Ear infections in babies are not contagious, but some of the conditions that cause ear infections can be spread to other people. Ear infections are a common illness that often results from mucus or fluid in the eustachian tube, the connecting channel between the middle ear and the back of the nose. Young children and infants are more likely to develop ear infections, as the smaller size and shape of the eustachian tube make it easy to trap fluid and cause pain and inflammation.

What Are the Symptoms of an Ear Infection in Babies?

Identifying an ear infection in babies can be challenging because most babies cannot tell you their symptoms. Common symptoms of ear infections in babies can include:

  • Pain or discomfort: While babies cannot use words to describe pain, you may notice increased irritability, clinginess, or crying. Pain can be more prominent during feedings because the sucking and swallowing motions can cause intense pressure changes. Babies and young children often tug or rub their ears for self-comfort; watch for these changes in behavior.
  • Decreased appetite: Some babies lose their appetite because they do not feel well. Additionally, some babies may resist eating or drinking because it can cause ear pain.
  • Drainage: In some cases, you may notice a fluid draining from the ears that appears yellow or white, differing from standard wax colors like orange or brown.
  • Fever: Fluid and pressure in the ears can lead to fevers ranging from 100-104. Mild fevers are normal with ear infections, but high temperatures of 104 and above may require in-person medical attention.
  • Difficulty hearing: Fluid buildup behind the eardrum can alter sound transmission and make sounds more difficult to hear. You may notice your baby does not respond to your voice or sounds if they have an ear infection.

Can Adults Get Ear Infections From Babies?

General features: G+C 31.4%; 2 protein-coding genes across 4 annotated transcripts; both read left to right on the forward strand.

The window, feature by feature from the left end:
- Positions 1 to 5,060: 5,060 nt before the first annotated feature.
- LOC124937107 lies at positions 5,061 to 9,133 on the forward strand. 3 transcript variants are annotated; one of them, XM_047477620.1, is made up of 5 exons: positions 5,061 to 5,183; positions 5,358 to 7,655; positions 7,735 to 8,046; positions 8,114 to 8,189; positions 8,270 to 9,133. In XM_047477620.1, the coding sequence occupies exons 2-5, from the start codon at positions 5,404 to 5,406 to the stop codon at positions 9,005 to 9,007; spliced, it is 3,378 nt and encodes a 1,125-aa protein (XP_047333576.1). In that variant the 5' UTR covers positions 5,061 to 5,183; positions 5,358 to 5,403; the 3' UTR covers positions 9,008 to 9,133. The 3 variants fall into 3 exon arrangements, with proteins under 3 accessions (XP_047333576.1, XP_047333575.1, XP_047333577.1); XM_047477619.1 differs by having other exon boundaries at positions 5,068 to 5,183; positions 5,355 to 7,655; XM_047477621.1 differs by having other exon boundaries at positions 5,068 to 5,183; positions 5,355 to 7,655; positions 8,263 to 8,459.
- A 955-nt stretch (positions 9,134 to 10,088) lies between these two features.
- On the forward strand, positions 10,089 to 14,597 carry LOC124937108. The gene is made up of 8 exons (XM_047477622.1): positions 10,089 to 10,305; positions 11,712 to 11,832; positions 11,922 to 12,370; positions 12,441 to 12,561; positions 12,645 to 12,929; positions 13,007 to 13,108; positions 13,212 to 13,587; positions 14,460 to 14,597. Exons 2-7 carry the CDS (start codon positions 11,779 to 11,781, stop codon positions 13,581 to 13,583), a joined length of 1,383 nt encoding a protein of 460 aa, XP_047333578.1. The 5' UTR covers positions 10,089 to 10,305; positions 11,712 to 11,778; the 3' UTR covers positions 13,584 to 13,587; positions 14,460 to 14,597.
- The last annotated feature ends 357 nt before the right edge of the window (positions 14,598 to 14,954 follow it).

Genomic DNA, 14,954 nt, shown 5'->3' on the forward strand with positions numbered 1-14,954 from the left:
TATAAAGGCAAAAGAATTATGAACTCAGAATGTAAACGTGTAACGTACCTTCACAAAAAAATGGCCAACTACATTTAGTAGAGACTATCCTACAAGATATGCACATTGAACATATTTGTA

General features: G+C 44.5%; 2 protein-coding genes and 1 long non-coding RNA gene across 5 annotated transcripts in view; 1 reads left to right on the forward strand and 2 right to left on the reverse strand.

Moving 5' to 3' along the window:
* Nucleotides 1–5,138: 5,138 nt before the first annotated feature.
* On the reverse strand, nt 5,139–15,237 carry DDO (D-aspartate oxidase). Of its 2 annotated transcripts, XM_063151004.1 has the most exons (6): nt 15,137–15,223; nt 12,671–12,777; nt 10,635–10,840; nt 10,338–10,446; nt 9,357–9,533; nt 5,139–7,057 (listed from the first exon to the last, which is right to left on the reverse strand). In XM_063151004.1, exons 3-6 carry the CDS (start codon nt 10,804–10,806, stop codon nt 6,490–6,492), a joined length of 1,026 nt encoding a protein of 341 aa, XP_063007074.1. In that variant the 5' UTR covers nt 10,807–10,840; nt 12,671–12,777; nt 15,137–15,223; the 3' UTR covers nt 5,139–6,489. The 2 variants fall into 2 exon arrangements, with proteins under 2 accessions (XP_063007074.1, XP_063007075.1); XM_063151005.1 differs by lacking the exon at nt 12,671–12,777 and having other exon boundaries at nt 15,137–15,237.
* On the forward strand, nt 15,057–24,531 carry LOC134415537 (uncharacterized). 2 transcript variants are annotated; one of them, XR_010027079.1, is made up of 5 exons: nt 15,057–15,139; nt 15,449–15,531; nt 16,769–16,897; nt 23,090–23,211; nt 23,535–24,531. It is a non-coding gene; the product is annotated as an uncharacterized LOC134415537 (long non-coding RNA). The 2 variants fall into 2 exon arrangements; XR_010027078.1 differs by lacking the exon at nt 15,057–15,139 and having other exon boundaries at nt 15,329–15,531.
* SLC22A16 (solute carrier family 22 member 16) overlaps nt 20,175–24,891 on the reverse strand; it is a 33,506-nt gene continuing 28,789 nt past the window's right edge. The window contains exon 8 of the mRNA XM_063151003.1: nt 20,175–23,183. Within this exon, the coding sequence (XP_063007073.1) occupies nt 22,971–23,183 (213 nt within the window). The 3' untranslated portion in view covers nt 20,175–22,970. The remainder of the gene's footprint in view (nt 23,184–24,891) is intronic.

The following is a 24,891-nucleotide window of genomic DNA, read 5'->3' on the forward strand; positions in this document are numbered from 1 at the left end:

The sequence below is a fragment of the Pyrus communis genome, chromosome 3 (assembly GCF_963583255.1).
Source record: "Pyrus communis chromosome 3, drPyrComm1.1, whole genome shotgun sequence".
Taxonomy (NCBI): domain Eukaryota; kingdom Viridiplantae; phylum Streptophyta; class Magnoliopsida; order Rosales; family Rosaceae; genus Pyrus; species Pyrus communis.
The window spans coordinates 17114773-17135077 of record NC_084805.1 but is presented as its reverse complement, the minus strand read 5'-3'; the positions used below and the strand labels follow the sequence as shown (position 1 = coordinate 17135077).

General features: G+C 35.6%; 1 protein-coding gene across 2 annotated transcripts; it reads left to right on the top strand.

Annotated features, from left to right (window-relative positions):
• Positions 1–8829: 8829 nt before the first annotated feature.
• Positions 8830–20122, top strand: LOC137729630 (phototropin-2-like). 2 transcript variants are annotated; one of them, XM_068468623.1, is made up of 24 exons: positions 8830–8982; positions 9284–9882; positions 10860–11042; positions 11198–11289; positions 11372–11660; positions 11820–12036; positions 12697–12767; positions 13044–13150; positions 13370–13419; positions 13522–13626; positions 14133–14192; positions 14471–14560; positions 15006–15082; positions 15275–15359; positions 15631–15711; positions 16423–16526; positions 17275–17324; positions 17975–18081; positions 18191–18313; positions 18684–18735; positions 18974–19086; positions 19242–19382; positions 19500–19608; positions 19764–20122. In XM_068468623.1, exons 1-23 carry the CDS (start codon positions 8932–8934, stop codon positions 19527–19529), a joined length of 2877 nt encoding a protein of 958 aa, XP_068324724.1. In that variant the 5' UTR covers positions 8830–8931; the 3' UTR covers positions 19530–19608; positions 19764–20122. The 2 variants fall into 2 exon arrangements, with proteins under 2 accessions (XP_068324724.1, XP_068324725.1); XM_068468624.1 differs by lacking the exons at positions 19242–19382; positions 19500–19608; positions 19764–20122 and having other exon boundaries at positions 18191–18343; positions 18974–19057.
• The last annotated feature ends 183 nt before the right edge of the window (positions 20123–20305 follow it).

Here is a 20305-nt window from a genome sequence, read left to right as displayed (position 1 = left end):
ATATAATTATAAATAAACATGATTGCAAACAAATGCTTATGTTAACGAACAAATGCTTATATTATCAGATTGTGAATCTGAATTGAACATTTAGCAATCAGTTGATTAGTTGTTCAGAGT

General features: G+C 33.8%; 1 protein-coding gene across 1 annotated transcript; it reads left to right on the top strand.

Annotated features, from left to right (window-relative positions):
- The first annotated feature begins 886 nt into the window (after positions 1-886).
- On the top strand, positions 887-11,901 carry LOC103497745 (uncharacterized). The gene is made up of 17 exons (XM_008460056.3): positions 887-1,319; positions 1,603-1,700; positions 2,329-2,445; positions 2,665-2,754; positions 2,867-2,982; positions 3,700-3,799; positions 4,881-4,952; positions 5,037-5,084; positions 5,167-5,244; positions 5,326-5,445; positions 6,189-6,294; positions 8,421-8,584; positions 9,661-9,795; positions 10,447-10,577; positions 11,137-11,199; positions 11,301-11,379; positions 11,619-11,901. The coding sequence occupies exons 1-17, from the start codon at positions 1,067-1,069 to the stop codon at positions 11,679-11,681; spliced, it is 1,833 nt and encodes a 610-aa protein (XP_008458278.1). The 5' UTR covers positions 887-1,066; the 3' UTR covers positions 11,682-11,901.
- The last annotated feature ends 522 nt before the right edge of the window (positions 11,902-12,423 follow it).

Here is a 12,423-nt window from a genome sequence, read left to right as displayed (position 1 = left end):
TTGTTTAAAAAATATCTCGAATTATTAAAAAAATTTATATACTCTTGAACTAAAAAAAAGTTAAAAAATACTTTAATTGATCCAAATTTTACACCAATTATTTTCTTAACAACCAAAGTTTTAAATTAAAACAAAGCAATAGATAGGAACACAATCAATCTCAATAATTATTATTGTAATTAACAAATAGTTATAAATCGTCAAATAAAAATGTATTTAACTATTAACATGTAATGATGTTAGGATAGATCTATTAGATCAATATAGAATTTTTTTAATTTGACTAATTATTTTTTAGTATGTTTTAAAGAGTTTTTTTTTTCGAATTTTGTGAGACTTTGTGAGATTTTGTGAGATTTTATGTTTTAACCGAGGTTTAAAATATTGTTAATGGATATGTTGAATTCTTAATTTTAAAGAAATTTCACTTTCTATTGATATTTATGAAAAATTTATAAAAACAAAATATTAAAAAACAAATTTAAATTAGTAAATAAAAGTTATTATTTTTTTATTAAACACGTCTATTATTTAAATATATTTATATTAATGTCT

Ear infections in babies are not contagious and cannot be spread to adults. An ear infection cannot be transmitted to another person, but conditions that cause ear infections, such as a cold or flu, can be contagious. Ear infections in babies result from bacteria and fluid in the ear, and although an ear infection itself is not contagious, the bacteria can be given to adults. Babies may show cold or flu symptoms before or alongside an ear infection; symptoms like coughing, runny nose, and fatigue can be contagious, but an ear infection cannot.

Ear Infection Treatments for Babies

Not all ear infections in babies require prescribed medications. Children aged two or younger with mild symptoms typically improve within several days. Your pediatrician may recommend at-home and over-the-counter treatments like:

  • Acetaminophen and ibuprofen for pain management
  • Ear drops
  • Increased water intake
  • Rest
  • A hot or cold compress on the ear

Young children and babies with severe symptoms like a prolonged high fever may require additional interventions, such as antibiotics. Your pediatrician will prescribe an age-appropriate antibiotic and dosage to help treat the infection.

Some children can experience chronic ear infections. If your child has more than four infections in a year, it may be time to see a board-certified ENT.

Schedule an Appointment with a Pediatric ENT Specialist Today

Pediatric ENT Associates at Children’s of Alabama specializes in diagnosing head and neck diseases in infants and children. Our highly trained board-certified ear, nose, and throat specialists are leading experts in the field who actively publish medical journals and participate in research. Our team can assess your child’s symptoms for an accurate diagnosis and create a personalized treatment plan. Contact us to schedule a consultation and learn more about chronic ear infections in babies.